On Content: less is more

I’ve been experimenting with Tumblr lately.

It’s half curiousity, half my fascination with online content delivery1. Tumblr’s CMS allows users to easily share links, pictures, videos and text treating them all as its own content type with its own front-end design. The content nerd in me loves this.

After my initial glee at receiving followers and likes,2 I’ve discovered the majority of Tumblr blogs are just whimsical collections of animated gifs and irreverent one-off blogs. Even worse, I felt a sudden need to constantly have fresh material on the blog. I kept almost sharing pictures and links without adding any value just to keep it “fresh.”

And then I realized: something is horribly wrong here, and we’ve been thinking this way for far too long.

“Most of them are bullshit”

I’ve seen a similar phenomena in other projects I’ve been involved in throughout my life on the web. It’s easy to demand a post every day, a blog post responding to every twist and turn of the industry. You’ll hear editors say things like “we HAVE to have something on that or we’ll look ridiculous.”  People like Mashable, Bleacher Report and Business Insider make a living on the intellectual equivalent of these empty calories.

This post was, in part, inspired by M.G. Siegler’s breakdown of the recent Path privacy fiasco and the way the tech press handled it. Formerly a TechCrunch writer, Siegler now sees how laughable the system we’ve created can be:

As one of the most prolific tech bloggers over the period of a few years, I was just as guilty of this as anyone. I had a job to do, and I did it … I was wrong.The problem with the content rush is twofold. First, no one — and I mean no one — can possibly be an expert in all the things they’re attempting to cover…. And yet, we often see bloggers writing 7 posts a day about 7 different companies and/or topics. And people read these stories as if they’re definitive posts full of insightful information. Ha. Most of them are bullshit.

We need to finally acknowledge that most people aren’t digesting online content in a vacuum. My local news paper doesn’t need a slideshow or a story on Whitney Houston’s death. We don’t need to react to news with faux outrage just to “have something” on the topic. “Breaking a story” rarely matters any more. I don’t need 15 recaps of the Eagles game I just watched. If we don’t post anything on our site,  the world won’t end and I bet most of our readers would hardly notice.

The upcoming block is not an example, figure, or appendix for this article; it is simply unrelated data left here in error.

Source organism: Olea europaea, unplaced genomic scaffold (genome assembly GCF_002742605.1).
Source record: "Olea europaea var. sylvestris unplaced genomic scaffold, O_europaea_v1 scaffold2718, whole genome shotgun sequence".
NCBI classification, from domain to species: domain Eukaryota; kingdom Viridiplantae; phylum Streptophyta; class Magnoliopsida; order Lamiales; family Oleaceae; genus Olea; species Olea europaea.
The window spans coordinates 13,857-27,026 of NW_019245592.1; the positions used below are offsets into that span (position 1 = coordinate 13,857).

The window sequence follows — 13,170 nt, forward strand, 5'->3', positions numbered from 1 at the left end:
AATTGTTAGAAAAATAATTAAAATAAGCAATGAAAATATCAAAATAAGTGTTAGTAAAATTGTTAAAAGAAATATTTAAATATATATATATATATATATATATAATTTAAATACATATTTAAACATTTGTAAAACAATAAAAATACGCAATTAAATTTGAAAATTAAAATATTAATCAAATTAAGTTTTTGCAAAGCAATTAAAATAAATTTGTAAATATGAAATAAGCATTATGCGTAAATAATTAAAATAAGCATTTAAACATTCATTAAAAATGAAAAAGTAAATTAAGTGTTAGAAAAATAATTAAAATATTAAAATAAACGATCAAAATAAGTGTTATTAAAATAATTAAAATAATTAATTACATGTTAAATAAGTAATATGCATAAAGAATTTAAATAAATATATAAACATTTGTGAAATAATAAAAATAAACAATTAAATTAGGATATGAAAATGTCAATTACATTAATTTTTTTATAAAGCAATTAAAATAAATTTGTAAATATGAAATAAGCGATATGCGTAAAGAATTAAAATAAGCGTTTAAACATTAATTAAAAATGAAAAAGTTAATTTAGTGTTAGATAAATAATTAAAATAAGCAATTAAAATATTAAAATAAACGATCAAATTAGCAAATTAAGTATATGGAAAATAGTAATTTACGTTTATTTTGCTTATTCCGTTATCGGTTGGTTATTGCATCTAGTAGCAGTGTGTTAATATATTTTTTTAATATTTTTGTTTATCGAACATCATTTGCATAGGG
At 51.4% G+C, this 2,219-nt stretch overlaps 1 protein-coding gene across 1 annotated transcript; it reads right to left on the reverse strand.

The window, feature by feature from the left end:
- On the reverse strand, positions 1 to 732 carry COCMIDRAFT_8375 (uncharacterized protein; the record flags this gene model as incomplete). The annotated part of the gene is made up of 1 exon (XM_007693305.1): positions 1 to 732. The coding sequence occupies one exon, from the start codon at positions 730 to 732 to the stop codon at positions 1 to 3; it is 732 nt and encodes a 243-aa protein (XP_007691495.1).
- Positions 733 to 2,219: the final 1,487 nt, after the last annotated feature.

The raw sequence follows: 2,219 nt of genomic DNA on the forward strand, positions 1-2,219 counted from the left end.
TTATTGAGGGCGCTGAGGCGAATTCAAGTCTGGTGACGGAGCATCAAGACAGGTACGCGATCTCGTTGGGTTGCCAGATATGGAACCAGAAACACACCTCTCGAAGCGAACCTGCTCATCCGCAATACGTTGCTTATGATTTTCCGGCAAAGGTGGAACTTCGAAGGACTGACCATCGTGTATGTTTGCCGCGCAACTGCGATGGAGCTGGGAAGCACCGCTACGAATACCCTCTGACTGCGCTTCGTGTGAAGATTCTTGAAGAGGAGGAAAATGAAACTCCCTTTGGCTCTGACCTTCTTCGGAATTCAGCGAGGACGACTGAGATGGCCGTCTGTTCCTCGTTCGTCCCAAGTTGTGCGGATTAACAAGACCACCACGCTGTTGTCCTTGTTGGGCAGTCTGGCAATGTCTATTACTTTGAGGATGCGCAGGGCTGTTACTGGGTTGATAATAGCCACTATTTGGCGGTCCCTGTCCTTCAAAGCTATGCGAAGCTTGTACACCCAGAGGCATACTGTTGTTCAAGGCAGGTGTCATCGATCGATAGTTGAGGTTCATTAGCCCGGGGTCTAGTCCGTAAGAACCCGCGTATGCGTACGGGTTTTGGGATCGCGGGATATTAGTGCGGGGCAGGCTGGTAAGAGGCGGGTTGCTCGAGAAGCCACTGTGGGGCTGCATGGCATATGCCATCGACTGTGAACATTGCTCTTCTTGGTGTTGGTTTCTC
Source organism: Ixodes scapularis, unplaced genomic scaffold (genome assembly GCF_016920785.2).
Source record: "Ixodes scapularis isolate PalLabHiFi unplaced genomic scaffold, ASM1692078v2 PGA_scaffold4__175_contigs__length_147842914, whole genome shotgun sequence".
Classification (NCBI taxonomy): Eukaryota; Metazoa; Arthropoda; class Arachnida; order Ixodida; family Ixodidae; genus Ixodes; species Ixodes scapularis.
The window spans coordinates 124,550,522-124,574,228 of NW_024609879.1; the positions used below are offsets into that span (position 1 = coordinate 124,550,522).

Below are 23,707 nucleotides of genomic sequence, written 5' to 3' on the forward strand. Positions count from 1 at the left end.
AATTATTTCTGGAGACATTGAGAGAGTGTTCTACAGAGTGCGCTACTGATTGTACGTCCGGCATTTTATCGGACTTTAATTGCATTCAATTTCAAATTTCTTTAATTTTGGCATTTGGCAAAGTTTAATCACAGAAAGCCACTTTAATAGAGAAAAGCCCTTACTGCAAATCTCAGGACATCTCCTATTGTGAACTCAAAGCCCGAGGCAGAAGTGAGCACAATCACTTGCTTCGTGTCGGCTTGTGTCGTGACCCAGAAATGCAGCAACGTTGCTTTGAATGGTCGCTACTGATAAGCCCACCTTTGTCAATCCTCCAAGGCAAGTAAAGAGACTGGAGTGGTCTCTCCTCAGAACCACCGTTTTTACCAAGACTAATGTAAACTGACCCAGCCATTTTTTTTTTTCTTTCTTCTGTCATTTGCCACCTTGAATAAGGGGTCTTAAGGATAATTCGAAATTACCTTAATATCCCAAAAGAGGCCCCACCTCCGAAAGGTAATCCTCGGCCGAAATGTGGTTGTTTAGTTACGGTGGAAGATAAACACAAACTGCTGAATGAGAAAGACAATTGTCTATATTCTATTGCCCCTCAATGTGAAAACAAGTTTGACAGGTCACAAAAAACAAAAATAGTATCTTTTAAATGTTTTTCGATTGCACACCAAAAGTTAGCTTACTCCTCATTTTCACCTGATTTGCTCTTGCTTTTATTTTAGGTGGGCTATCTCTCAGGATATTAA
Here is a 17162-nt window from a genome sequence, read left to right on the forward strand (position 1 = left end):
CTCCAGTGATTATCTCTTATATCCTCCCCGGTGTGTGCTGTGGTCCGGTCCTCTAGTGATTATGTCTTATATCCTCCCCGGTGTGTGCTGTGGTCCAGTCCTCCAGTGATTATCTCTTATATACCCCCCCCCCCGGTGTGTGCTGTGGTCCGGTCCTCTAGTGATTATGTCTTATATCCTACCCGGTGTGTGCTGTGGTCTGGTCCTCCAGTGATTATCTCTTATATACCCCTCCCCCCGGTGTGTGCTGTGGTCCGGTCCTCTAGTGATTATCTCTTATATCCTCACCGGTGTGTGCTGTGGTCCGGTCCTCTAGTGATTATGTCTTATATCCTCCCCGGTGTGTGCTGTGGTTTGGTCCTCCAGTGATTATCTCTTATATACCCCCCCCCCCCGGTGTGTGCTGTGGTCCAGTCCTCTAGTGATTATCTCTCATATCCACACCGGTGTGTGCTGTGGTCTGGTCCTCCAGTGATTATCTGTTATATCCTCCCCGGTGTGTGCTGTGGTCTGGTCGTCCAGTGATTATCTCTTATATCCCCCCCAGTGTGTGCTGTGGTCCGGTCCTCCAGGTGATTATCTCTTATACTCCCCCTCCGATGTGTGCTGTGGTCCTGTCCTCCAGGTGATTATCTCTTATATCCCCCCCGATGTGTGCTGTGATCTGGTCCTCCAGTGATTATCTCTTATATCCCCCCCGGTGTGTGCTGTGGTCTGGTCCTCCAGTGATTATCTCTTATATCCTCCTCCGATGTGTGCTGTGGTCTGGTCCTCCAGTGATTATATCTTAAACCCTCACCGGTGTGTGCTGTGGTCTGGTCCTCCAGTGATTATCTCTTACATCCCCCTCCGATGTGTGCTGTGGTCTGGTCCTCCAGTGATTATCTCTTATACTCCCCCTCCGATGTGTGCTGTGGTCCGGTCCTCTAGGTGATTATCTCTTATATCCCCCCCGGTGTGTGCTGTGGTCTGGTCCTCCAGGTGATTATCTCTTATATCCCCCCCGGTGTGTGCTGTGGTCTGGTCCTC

Creating lasting content

Somewhere there’s an editor craving more, an entrepreneur creating another content farm to sell SEO’d keywords against and a old-school newspaper holdover that all think we always need to “feed the beast.” But we need to change. Instead we should try and create content that possesses as many as the below characteristics as possible:

Withstand the test of time – Let’s create content that doesn’t have an expiration date of hours or days. Let’s optimize for not only the initial release but the long term. The moment we hit “publish” content is forever available online. Never in the history of humanity has there been a medium with the longevity of the web.

It’s okay to be quiet - Never publish anything “just to have something.” Everything we write does not need to be perfect, but it does need to contribute to a conversation in an intelligent way.

Be a resource (or at least be hilarious) – With reading services like Instapaper, long-form content consumption devices like the iPad and our various bookmarking services it is incredibly easy for readers to “archive” what we write and draw on them at a future time. Joshua Benton called this “TiVo for News.” Produce compelling and useful content and the return rate of readers skyrockets. See this Read It Later data boiled down by the author. Among the most time-shifted authors is Drew Magary of Deadspin and Bill Barnwell of Grantland. One writes lengthy humor pieces centered around his child-like urges in adult situations and the other offers incredibly detailed analysis of professional football games, respectively.

The more useful our content becomes the more people will link to it, and the longer it will last. Google will always be moving to reward quality content creators. Just ask Demand Media what happens when you try to game the system.

Don’t sell advertising – At least, don’t sell pageviews. Your revenue sources should be as closely alligned with your reader’s interests as possible. Chasing pageviews means gaming Google and writing sensationalized stories to get a click on Twitter or a top 10 list that offers no value.
Chase a small, but sustained audience – Chasing pageviews creates an audience of drive-by visitors. Not only does this lead to empty calorie content, it’s the hard road. The key to providing value and building a business is to have a dedicated group of return visitors, people who trust you and your message.

Curate with context and your expertise – One of my favorite example of smart curation is Dave Pell’s NextDraft newsletter. I get it everyday and its 10 links to intelligent stories in the media with loads of context by Pell. One of the smartest things ever said was “Do what you do best and link to the rest.” Don’t be redundant.

The most important reason for putting more thought into our content boils down to our humanity. We shouldn’t force writers to churn out eight blog posts a day. Writing should never boil down to a SEO formula and we should give quality writers with something interesting to say and incentive for doing so. Writers should never feel like a monkey.

After all, no one ever remembers the guy who was really good at writing Google bait.

  1. I’m a hit at parties []
  2. They need a name for the crack-like high that comes from someone interacting with content you’ve posted. It’s the real reason people check Facebook multiple times a day. []

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